The excellent level design plays a large role in creating these improvisational opportunities. Dishonored 2 is at its best when it pushes beyond its comfort zone with standout missions like the Clockwork Mansion and Stilton’s Manor. Each introduces a room- and time-shifting mechanic, respectively, that increases the navigational challenge and opens up new opportunities for clever takedowns. 

The sunny island city of Karnaca feels radically different than the cold and foggy industrial capital of Dunwall, and its locales are much more diverse and many environments bustle with civilian activity.  Eavesdropping on passersby gives more color to the experience, and Arkane deftly created several navigational puzzles that must be solved to reach the location of the various runes, bone charms, and lore. The minute-to-minute experience isn’t radically different than the first game, but feels honed.

Given the excellent environmental storytelling, the rushed and underdeveloped main story beats surprised me. From the abrupt usurpation of the throne to the final showdown, Dishonored 2 never slows down enough to create meaningful context to the events or banter between the main characters. When another claimant to the throne appears out of nowhere, we are expected to believe the entire Dunwall court just takes her word at face value and abandons its ruler as thoughtlessly as a dim guard abandons investigating the shadowy figure that just darted past. The narrative isn’t bad, but could have been much more impactful with better execution. To get the most out of it, I highly recommend you play the excellent original game and its DLC first.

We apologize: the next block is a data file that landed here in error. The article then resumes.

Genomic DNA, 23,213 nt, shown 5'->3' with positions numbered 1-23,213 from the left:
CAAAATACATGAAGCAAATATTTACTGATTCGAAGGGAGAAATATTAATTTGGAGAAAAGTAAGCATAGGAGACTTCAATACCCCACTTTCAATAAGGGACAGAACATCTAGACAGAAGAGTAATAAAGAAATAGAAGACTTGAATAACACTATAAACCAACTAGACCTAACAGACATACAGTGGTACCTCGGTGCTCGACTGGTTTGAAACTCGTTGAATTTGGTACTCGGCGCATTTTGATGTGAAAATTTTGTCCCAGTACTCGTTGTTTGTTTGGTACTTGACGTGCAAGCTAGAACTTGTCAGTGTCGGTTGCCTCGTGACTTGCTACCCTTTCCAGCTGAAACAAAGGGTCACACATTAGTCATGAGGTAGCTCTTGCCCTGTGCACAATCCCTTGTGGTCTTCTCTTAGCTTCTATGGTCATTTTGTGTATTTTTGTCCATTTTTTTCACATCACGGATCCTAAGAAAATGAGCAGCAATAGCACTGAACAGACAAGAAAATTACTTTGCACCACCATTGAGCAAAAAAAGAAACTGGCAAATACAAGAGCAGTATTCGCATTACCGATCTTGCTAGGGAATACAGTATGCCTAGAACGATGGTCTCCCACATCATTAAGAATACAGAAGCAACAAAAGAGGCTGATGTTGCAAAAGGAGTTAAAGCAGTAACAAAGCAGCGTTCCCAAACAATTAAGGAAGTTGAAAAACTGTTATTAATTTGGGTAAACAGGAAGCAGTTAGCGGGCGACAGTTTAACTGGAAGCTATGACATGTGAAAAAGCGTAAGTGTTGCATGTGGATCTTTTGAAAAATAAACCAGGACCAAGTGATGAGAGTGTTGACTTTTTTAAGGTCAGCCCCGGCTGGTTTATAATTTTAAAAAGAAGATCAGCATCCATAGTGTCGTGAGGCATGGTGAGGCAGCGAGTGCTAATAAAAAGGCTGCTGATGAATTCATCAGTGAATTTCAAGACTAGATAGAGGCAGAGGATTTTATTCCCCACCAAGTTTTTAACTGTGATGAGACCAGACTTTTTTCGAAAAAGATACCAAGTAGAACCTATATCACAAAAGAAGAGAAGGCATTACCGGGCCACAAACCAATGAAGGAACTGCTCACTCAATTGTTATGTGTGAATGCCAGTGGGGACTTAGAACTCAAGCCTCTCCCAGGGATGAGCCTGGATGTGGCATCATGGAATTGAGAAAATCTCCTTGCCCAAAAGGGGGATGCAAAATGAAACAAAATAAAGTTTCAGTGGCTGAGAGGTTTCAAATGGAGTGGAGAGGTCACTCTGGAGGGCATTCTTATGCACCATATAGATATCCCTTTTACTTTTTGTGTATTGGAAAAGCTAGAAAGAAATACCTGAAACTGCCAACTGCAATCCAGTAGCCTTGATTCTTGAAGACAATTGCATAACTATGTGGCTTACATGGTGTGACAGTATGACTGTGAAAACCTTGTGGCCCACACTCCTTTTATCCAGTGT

The ending is largely the same no matter how much blood you spill during the course of your revenge campaign, but the epilogue cutscene that follows has several permutations based on who you killed and spared. In general, the chaos system seems more forgiving than the previous game; killing particularly devious people does not harshly penalize players who otherwise show compassion and restraint. As with the last game, leaving corpses all over the world results in a bigger infestation of the local pest (in this case, swarms of dangerous blood flies), adding an extra layer of difficulty to backtracking for action-oriented players. The only tonal imbalance relates to looting, which does not factor into the chaos system. The former leaders of the empire can steal from the poor and the rich alike with no consequences. Since coin plays a critical role in upgrading weapons and replenishing supplies, you are essentially encouraged to embrace the life of a burglar. 

Dishonored 2 successfully builds on the solid stealth-combat foundation of the original while introducing enough fun new gameplay concepts to feel fresh. Whether you prefer sticking to the shadows or gutting every co-conspirator in the land, the game offers a rewarding experience with attractive upgrade paths.  The narrative doesn’t match the high bar of the gameplay and world building, but Arkane Studios nonetheless delivers a must-play revenge tale among the best in its class.

Shore up the few deficiencies of the original Dishonored and introduce new supernatural powers that enable player creativity
The new Void engine gives the painterly art style a noticeable upgrade, and the vibrant Karnacan locale is a nice change of pace from the industrial confines of Dunwall
Despite its celebrity cast, the voice acting sounds rushed. Erica Luttrell’s performance as Emily Kaldwin is particularly wooden
Dishonored 2 offers a rewarding experience, whether you choose a stealth or combat-focused approach
Wonderful environmental storytelling and smart level design that invites players to think outside the box combine to overcome the poorly executed narrative
Moderately high

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Dishonored 2